By Betsy Keller, MS, RD
This article is the first in a series on seafood.
Have you noticed certain types of fish once available at the supermarket seafood counter are now rarely offered? Why is it suddenly difficult to find Chilean Sea Bass, Orange Roughy and Atlantic Cod? Unfortunately, the lack of variety and sky high seafood prices at the counter are an alarming reflection of declining fish populations in our oceans. Larger, slow-growing fish that reproduce late in life, such as orange roughy, are quite vulnerable to overfishing. Seafood species that grow quickly and breed early, such as anchovies and sardines have a better chance of surviving.
Unfortunately, the ocean’s ability to produce fish to meet our insatiable demand for seafood has diminished. According to the United Nations, an overwhelming 80 percent of fisheries are fully exploited, overfished, depleted, or recovering from depletion. Restoring wild fisheries can add to the supply, but scientists agree that regulated fish farming, or aquaculture, is one of the few alternatives in which we can increase seafood production.
What is a seafood lover to do?
Thanks to organizations such as the Marine Stewardship Council, Monterey Bay Aquarium and The Blue Ocean Institute, there has been a dedicated effort to educate consumers about overfishing and the environmental effects of certain fishing methods. They are inspiring us to purchase sustainable seafood from either marine fisheries or responsibly managed farm sources that can maintain or increase fish populations, all while not harming wildlife, fish ecosystems and water quality.
Whole Foods Markets to the Rescue
This September, the sustainable seafood movement gained momentum when Whole Foods Markets – 300 markets nationwide – launched their Sustainable Seafood Rating program. According to Michael Sinatra, Whole Foods North East Public Affairs Manager, the unique program has a two pronged approach – educate shoppers at the fish counter (who will eventually learn about and buy less of the overfished species) and build a more sustainable seafood supply chain by putting pressure on fish suppliers to source fish caught by less harmful fishing methods.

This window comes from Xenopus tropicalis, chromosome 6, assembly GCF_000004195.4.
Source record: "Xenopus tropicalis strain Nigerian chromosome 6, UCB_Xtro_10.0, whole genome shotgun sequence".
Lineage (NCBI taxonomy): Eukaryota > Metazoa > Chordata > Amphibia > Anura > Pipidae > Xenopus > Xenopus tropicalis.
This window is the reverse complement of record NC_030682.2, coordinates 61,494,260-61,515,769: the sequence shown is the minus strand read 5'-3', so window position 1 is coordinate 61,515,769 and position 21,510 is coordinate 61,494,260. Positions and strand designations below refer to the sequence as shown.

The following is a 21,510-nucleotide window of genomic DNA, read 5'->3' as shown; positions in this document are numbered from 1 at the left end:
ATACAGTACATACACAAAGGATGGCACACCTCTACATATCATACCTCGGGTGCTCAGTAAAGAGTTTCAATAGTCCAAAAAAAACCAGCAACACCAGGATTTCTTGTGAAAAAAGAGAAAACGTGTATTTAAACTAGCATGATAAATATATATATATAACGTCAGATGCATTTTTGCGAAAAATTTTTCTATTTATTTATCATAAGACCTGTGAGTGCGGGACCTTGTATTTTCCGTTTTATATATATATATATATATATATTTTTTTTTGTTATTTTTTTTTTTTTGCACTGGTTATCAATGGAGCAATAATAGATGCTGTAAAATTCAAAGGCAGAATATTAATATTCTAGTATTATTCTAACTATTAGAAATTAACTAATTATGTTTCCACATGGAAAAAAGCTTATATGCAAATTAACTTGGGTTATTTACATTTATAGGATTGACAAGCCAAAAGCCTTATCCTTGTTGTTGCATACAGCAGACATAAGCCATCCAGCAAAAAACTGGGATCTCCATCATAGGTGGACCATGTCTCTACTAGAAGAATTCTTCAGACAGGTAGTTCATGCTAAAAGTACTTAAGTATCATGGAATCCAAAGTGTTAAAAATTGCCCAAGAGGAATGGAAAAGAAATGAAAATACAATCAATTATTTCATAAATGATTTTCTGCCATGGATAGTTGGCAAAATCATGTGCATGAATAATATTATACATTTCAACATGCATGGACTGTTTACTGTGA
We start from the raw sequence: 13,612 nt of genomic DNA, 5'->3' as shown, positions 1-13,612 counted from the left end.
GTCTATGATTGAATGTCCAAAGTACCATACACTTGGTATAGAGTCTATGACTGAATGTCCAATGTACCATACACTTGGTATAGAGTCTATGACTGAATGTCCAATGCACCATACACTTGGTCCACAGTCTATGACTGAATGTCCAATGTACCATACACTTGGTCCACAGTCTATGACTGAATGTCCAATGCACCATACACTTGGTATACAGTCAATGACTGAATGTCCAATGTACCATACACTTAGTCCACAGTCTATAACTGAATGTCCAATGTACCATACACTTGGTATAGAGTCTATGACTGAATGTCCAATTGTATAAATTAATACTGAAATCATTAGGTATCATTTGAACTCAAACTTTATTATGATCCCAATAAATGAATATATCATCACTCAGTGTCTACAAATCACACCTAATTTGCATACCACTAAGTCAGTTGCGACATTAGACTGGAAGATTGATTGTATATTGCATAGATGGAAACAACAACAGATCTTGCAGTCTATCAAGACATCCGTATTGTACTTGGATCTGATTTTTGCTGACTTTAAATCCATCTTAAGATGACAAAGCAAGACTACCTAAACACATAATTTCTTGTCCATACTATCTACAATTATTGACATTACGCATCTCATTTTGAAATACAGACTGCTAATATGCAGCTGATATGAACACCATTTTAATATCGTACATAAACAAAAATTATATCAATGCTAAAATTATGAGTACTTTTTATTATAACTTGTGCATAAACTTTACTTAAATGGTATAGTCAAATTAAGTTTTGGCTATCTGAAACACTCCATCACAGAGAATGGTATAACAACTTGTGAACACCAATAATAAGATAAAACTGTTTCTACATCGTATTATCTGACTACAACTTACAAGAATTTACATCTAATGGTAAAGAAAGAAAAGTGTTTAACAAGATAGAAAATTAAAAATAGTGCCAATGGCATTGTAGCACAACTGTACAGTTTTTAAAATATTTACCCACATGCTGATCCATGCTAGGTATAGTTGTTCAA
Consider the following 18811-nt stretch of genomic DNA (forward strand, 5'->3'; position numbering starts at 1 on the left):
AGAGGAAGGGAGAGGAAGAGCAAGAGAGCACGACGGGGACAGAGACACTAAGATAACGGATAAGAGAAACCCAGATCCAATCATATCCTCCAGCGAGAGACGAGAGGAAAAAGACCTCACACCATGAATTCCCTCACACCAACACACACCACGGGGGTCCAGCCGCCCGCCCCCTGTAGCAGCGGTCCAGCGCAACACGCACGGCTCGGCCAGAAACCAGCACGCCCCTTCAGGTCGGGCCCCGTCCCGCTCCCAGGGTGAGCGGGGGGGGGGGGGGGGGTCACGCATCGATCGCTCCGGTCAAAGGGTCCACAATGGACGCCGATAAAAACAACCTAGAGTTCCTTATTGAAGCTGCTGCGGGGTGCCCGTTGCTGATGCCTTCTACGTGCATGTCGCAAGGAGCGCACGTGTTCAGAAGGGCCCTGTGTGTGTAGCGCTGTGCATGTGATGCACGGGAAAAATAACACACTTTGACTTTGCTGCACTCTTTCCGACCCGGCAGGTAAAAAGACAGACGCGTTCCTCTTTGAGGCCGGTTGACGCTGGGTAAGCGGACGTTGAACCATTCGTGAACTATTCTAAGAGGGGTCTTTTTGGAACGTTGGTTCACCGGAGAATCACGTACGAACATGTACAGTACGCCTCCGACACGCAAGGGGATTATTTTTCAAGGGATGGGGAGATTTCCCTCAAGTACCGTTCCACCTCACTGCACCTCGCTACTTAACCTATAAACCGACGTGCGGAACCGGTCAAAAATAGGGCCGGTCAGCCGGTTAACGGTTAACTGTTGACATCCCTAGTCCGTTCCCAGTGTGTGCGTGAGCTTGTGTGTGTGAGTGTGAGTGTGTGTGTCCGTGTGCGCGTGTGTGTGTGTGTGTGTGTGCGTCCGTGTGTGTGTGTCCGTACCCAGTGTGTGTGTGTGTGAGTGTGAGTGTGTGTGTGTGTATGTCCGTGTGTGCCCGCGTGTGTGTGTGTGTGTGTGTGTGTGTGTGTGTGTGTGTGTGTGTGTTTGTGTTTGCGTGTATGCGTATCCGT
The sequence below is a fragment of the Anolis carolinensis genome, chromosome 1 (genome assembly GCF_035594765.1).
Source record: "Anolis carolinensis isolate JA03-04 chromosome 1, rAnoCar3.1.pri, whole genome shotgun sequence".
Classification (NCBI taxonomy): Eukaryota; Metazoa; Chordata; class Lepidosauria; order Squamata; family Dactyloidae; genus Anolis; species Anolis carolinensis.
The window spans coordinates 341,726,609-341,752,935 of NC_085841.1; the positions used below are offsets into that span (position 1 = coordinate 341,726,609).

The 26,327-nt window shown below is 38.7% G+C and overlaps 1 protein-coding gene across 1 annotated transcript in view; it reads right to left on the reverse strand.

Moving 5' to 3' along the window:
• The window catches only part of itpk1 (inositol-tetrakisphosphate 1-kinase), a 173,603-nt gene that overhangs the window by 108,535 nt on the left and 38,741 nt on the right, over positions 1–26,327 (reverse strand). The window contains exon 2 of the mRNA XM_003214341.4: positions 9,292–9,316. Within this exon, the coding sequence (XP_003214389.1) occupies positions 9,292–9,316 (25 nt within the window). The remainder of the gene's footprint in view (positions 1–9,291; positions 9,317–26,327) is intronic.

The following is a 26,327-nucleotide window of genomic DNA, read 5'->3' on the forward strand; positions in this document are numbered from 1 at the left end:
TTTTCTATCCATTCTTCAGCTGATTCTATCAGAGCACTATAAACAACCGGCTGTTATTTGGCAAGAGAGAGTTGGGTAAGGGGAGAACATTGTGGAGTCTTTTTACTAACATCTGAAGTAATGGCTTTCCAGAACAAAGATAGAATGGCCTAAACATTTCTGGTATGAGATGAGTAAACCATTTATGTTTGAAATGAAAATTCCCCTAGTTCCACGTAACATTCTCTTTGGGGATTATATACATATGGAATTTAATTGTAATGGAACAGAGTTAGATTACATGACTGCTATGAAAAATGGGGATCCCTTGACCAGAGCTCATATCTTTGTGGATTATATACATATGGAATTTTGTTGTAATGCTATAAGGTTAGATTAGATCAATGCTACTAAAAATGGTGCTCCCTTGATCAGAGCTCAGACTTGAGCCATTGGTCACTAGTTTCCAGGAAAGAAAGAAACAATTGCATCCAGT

Based on a simple stoplight visual, seafood is given a green, yellow or red rating (see image above). A green rating indicates that the species is abundant and is caught in environmentally friendly ways. Yellow cautions us to become aware there are concerns about the status of the species or the methods by which it was caught. A red rating signifies the species is being dramatically overfished, or the methods used are harming other marine life or ecosystems. According to Michael, the red fish will eventually be phased out and unavailable. For now, they would like to raise a red flag and have us take notice – a teachable moment at the fish counter.
The program is in addition to its wild-caught rating program with the Marine Stewardship Council and compliments Whole Foods Market’s own high standards to prohibit selling farmed seafood raised with the use of antibiotics, added growth hormones, added preservatives, genetically-modified seafood, and land animal by-products in feed.
Betsy Keller, MS, RD is a public relations professional specializing in nutrition education who works to ensure a more sustainable food future.